Privacy, What's That?

A friend, and co-worker, the other day at his going away party told me that when he first met me he thought "that guy's a little freakin weird" but then he "got to know [me] and discovered that [I'm] one of the coolest people [he's] ever met."

I'm still processing that comment. Yes, he was drunk, as was I. But is it a vicious dig, or a really thoughtful compliment? I'm thinking I should feel more complimented than anything. I think what bothers me about it is that I've often felt like others must see me as a little weird or "off." So I've been trying to find out exactly what he meant.

So I started mentioning how he said that at work. I figured that if he thought that then the other guys we work with probably thought that. The trick would be getting them to be forthcoming about it.

I was surprised by what I found out. A couple of the guys said that they completely agreed with our co-worker: that I'm "cool as ****" once you get to know me, but that I come off a little "weird" at first. The things they said made me, me, were 1)I come on "a little strong," 2)I'm "very open" about anything and everything, 3)I'm extremely "honest." They said that whereas most people exercise a lot more discretion and subtrifuge in keeping a lot of the unflattering details of their lives (etc.) out of discussion, I pretty much just put everything out there in the open.

This is true. From the first moment I meet someone, I kind of maintain an approach which believes that the best way to break down walls and really get close to other people is to be willing to put yourself out there and be first to open up your walls. I dislike very small talk because it's so irrelevant and stupid and meaningless. It takes effort yet yields no connection, no knowing of another. So I try to get at the meatier matters as soon as possible.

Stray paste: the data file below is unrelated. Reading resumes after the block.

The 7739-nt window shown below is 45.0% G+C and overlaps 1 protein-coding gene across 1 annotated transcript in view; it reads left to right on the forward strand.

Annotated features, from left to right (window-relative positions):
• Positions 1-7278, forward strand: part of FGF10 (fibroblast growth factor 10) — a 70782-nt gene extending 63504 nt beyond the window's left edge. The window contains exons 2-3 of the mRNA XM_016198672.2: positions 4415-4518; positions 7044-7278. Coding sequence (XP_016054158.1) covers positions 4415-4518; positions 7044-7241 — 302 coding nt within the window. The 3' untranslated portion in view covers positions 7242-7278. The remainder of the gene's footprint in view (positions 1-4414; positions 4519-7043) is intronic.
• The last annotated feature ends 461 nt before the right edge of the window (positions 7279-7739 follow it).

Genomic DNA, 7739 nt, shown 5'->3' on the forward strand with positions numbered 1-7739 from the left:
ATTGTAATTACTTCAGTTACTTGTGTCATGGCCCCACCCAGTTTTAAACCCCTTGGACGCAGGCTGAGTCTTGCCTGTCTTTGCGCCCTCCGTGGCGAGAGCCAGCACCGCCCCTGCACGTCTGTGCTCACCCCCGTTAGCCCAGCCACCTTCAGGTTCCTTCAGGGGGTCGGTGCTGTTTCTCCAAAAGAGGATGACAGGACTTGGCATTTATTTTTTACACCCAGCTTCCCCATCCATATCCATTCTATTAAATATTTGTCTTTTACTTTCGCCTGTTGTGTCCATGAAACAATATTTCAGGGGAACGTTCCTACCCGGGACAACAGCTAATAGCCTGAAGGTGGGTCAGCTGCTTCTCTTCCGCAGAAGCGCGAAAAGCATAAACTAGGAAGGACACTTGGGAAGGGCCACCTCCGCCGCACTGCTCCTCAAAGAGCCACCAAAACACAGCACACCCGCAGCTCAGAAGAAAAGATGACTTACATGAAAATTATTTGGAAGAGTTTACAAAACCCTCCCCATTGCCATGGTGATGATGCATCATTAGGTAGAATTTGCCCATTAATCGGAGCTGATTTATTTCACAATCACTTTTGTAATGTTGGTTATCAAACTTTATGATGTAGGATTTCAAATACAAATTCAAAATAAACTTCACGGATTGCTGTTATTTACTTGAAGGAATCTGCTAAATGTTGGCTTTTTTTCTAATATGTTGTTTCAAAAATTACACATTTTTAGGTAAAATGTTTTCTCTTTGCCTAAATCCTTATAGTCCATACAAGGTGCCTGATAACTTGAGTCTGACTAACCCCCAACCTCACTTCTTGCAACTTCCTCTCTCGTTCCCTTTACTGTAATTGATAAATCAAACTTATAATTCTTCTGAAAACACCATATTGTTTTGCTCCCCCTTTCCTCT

Too, I think my tendency to do this can be a smokescreen. The surest way to obscure the real you is to mask it with a profusion of anything and everything else. It helps keep people at bay under the banner of bringing them closer and being open and forthcoming.

See, I don't actually perceive myself as tremendously forthcoming and open and honest. Yes, I'm fairly ethical, but there's always a lot more that I'm not saying than I do. When I tell a story of some weirdness that happened to me, I obscure my feelings on the subject. I tell them with humor and expression, and that's all others see. So maybe they have the impression of knowing me, without the actuality of knowing me. Or maybe they do know me. Maybe that's what I'm trying to do, is be truly known and understood.

When I suggested that maybe I could try working on being more "normal" they forcefully suggested that'd be a bad idea. They pointed out that what makes me so cool (after you get to know me) is what makes me abnormal.

and...I'm spent.
liferiot liferiot
26-30, M
2 Responses May 9, 2007

Well if you change yourself then you won't be happy. If they like you now, what else matters. So you come off a little strong. Once people get used to it, they won't be bothered. But you will be probably be saying "sorry if I am coming off a little strong". lol. But at least you know why people though of you as a little weird at first. And if you see someone uncomfortable you know why and use it to your advantage. :)

Just be yourself all the time, and stop worrying about what anyone else thinks about you. I think you'll be much happier that way. If you listen to the critisim of others, and its wrong, it could throw you off track!!! Besides, there's nothing like an original work of art, is there? See yourself that way, and be happy!